Step-by-step account of how one concrete artist revived the vibrant colors of an historic outdoor labyrinth in Charlotte, N.C.
Ten years in the harsh Charlotte, N.C., sun will really do a number to exterior decorated concrete. It sure faded the exquisite labyrinth design installed outside of the McCrory YMCA in Charlotte, officially called the Almetto Howey Alexander Labyrinth.
The nation’s first Afro-Centric labyrinth, it was originally designed through a partnership between lifelong community activist Almetto Howey Alexander, nationally recognized labyrinth artist Tom Schulz, the YMCA and surrounding community. This labyrinth features carefully curated colors, symbols and phrases that have made it a spiritual focal point of North Charlotte since 2011.
Over the years, the vibrant colors of the labyrinth design had faded dramatically, and when Daniel de Wit arrived on the scene to revitalize the labyrinth as part of an 85-year anniversary of the YMCA, he realized the extent of the job would involve much more than colors.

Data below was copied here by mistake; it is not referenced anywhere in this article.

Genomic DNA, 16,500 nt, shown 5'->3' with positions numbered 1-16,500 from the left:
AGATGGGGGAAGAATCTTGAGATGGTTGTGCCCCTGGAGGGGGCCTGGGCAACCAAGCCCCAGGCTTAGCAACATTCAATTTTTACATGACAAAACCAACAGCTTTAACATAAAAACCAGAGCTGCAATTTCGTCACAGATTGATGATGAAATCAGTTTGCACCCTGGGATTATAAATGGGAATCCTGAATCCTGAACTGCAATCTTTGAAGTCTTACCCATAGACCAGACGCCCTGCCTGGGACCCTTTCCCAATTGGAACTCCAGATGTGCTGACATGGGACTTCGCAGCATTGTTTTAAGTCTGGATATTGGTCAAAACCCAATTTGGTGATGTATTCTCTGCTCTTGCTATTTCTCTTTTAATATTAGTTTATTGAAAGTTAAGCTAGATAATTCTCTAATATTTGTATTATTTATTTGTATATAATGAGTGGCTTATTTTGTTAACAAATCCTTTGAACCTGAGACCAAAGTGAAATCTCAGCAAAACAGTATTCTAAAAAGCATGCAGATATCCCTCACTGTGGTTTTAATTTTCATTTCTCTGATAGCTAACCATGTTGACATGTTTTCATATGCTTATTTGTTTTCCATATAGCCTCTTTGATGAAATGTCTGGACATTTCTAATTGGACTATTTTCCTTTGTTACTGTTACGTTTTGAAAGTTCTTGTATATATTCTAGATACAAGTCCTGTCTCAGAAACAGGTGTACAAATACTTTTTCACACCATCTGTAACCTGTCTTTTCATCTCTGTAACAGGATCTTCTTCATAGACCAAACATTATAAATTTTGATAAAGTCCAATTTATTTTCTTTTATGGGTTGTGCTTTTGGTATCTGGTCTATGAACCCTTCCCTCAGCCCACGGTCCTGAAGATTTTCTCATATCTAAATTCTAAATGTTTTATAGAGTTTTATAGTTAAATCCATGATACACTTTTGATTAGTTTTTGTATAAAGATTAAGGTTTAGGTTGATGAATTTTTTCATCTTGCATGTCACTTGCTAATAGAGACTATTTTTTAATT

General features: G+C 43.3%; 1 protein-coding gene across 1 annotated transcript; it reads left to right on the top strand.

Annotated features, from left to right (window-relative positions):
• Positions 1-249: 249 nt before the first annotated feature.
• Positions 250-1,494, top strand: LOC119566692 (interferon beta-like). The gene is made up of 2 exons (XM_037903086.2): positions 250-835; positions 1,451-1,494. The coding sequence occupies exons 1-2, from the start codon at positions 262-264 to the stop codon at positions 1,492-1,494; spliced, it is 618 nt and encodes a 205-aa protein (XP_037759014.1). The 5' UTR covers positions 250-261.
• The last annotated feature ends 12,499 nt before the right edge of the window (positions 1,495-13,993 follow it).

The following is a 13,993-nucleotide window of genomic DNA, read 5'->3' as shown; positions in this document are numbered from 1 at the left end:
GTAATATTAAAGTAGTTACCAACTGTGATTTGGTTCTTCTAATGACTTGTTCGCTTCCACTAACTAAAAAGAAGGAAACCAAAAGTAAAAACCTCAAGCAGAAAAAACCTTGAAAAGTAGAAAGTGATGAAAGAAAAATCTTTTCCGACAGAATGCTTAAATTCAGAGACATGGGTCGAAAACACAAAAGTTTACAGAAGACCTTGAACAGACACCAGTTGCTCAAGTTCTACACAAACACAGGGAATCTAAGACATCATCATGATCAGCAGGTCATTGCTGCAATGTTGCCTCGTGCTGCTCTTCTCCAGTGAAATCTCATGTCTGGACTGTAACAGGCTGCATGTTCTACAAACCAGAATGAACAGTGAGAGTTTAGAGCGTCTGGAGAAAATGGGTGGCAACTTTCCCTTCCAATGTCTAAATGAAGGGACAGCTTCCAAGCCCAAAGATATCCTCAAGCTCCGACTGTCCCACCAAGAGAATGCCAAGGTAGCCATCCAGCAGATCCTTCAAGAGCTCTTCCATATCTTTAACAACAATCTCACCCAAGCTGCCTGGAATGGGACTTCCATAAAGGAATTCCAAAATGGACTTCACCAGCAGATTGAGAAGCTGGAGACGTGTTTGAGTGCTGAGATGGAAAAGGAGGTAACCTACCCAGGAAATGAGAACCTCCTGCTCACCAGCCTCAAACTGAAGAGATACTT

“There were seven millimeters of acrylic buildup,” he said. “The sealer had broken down so much that it lost its sheen and water repellency, but it was still really saturating the surface.”
His step-by-step process
A job like this for de Wit, founder of Climate City Construction, would typically begin with surface prep -- stripping the acrylic off the concrete to establish a clean base. But in this case, he was worried about losing the intricate edges and lines of the labyrinth design. So, he began with a time-consuming exercise of outlining each design detail with a 4.5-inch angle grinder.
“It took about 14 hours of angle-grinding,” de Wit said. “It was quite the process.”
“I had to work at night because the Cure & Seal would evaporate in the hot sun,” he said. “This was an attempt to remove the bulk of the plastic residue on the surface so the chemical stripper could work on the deeper acrylic that penetrated the really porous surface,” he said.
Using a combination of sprayers, brushes and rollers, de Wit added PROSOCO’s ColorHard colors to Consolideck LS, a chemical densifier and hardener designed for both interior and exterior concrete surfaces.
Finally, de Wit applied two coats of GuardEXT to seal the concrete in the middle of the night. He believes the revitalization may not have been possible had he been hired for the work even a couple years later.
“The slab was very porous,” he said. “It was right at the edge of spalling and some of the aggregate and sand was exposed on the surface, so if it had been a few more years, the revitalization probably wouldn’t have worked. I’m happy I was able to get in there during a sweet spot in time when it was still possible.”